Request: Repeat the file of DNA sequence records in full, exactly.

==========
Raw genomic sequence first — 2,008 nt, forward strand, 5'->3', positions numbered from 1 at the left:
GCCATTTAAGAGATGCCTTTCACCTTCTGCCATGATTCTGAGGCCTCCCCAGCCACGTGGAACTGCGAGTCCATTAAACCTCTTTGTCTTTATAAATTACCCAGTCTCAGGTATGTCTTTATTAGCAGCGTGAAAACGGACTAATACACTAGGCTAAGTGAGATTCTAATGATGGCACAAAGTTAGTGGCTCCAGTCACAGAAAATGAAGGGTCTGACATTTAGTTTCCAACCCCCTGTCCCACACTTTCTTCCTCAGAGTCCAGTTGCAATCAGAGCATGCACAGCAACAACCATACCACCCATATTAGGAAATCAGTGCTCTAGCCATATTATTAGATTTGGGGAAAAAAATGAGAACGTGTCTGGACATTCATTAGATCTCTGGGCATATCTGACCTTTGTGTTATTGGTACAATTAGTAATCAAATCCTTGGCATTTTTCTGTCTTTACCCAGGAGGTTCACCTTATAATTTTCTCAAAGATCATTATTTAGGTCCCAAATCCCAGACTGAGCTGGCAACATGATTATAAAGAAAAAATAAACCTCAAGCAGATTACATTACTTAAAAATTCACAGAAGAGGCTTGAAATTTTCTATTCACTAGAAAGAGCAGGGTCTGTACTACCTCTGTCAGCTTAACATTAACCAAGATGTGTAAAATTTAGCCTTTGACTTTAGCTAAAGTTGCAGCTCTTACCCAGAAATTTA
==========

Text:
Raw genomic sequence first — 2,008 nt, forward strand, 5'->3', positions numbered from 1 at the left:
GCCATTTAAGAGATGCCTTTCACCTTCTGCCATGATTCTGAGGCCTCCCCAGCCACGTGGAACTGCGAGTCCATTAAACCTCTTTGTCTTTATAAATTACCCAGTCTCAGGTATGTCTTTATTAGCAGCGTGAAAACGGACTAATACACTAGGCTAAGTGAGATTCTAATGATGGCACAAAGTTAGTGGCTCCAGTCACAGAAAATGAAGGGTCTGACATTTAGTTTCCAACCCCCTGTCCCACACTTTCTTCCTCAGAGTCCAGTTGCAATCAGAGCATGCACAGCAACAACCATACCACCCATATTAGGAAATCAGTGCTCTAGCCATATTATTAGATTTGGGGAAAAAAATGAGAACGTGTCTGGACATTCATTAGATCTCTGGGCATATCTGACCTTTGTGTTATTGGTACAATTAGTAATCAAATCCTTGGCATTTTTCTGTCTTTACCCAGGAGGTTCACCTTATAATTTTCTCAAAGATCATTATTTAGGTCCCAAATCCCAGACTGAGCTGGCAACATGATTATAAAGAAAAAATAAACCTCAAGCAGATTACATTACTTAAAAATTCACAGAAGAGGCTTGAAATTTTCTATTCACTAGAAAGAGCAGGGTCTGTACTACCTCTGTCAGCTTAACATTAACCAAGATGTGTAAAATTTAGCCTTTGACTTTAGCTAAAGTTGCAGCTCTTACCCAGAAATTTA